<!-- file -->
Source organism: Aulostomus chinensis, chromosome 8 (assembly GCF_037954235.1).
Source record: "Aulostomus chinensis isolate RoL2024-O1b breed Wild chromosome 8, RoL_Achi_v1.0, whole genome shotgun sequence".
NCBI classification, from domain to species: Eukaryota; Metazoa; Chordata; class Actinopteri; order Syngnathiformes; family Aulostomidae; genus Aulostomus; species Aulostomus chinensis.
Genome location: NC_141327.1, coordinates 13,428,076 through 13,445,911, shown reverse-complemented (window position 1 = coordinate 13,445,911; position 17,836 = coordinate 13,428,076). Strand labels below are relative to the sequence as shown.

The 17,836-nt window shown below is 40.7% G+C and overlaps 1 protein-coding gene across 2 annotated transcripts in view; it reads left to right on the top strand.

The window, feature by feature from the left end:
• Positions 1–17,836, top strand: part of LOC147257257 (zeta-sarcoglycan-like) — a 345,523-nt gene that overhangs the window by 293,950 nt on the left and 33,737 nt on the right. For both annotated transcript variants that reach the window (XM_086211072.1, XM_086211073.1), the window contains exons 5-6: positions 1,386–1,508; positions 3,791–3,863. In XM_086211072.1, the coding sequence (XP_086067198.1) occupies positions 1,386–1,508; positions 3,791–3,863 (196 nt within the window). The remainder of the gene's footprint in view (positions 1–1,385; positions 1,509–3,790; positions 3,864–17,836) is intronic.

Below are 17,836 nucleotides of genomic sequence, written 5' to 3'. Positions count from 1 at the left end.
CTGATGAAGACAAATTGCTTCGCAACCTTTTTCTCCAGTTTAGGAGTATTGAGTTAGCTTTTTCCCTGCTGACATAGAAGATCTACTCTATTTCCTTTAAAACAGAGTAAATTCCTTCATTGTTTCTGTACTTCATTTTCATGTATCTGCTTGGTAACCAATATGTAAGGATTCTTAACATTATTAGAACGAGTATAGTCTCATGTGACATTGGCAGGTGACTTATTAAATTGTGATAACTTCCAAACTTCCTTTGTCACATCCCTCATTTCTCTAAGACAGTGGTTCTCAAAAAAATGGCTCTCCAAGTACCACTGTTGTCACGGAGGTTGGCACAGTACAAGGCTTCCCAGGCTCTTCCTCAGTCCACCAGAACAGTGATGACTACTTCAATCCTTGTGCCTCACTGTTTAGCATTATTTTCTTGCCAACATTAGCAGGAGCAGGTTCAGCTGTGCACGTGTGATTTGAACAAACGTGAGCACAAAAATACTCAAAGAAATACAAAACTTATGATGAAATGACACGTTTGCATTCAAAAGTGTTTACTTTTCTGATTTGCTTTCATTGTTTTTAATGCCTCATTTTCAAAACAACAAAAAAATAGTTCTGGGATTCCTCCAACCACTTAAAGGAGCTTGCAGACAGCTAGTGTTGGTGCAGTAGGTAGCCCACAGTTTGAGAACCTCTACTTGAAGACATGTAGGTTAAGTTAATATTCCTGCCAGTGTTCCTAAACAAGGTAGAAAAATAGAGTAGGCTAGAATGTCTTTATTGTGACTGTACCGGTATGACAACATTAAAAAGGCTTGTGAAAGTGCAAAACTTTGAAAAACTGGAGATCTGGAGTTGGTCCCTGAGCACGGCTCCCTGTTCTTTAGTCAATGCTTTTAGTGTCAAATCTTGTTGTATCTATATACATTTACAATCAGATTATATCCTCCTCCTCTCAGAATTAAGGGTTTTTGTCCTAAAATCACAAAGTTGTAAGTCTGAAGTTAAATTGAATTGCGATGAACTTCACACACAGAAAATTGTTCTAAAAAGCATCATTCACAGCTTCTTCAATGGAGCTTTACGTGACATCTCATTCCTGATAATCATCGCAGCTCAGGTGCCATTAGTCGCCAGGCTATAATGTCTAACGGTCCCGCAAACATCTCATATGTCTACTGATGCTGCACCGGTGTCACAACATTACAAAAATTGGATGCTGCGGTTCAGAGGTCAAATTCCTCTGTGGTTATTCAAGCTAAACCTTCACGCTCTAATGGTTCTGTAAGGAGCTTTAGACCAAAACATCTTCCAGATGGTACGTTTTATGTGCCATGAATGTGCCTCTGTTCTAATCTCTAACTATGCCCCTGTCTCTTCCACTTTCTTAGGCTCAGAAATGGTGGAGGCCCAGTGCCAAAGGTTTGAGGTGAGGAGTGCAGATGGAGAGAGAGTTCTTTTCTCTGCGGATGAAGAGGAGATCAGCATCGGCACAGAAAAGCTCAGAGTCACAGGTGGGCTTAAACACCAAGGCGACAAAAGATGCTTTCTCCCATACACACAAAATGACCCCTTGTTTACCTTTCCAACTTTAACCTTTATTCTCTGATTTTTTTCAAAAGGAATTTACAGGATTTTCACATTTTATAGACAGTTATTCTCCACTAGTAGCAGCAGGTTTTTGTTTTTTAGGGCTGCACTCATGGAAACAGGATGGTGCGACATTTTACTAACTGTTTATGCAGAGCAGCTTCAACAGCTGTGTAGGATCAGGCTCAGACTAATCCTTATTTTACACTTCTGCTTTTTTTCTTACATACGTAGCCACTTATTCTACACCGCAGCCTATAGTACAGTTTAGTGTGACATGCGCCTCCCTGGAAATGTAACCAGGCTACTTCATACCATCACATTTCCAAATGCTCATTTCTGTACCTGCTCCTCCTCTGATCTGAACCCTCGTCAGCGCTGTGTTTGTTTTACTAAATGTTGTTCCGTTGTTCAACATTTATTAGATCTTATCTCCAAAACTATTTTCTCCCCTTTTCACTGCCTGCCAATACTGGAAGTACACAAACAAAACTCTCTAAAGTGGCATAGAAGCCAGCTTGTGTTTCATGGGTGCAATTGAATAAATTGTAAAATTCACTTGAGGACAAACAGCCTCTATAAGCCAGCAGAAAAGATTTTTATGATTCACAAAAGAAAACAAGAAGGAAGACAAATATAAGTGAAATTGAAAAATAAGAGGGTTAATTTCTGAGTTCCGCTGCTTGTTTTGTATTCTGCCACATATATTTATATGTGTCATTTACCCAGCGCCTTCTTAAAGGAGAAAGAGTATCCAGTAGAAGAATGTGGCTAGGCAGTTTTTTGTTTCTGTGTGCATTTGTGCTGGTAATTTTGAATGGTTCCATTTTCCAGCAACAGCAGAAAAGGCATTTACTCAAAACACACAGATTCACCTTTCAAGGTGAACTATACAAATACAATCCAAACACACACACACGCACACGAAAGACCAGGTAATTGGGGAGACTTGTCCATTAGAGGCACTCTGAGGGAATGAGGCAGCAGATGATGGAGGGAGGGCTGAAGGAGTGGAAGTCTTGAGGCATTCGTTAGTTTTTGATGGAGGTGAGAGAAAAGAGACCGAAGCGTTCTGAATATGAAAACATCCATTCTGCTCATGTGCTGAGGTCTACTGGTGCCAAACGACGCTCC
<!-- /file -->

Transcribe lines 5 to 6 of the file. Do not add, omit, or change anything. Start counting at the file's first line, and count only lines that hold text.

The 17,836-nt window shown below is 40.7% G+C and overlaps 1 protein-coding gene across 2 annotated transcripts in view; it reads left to right on the top strand.

The window, feature by feature from the left end: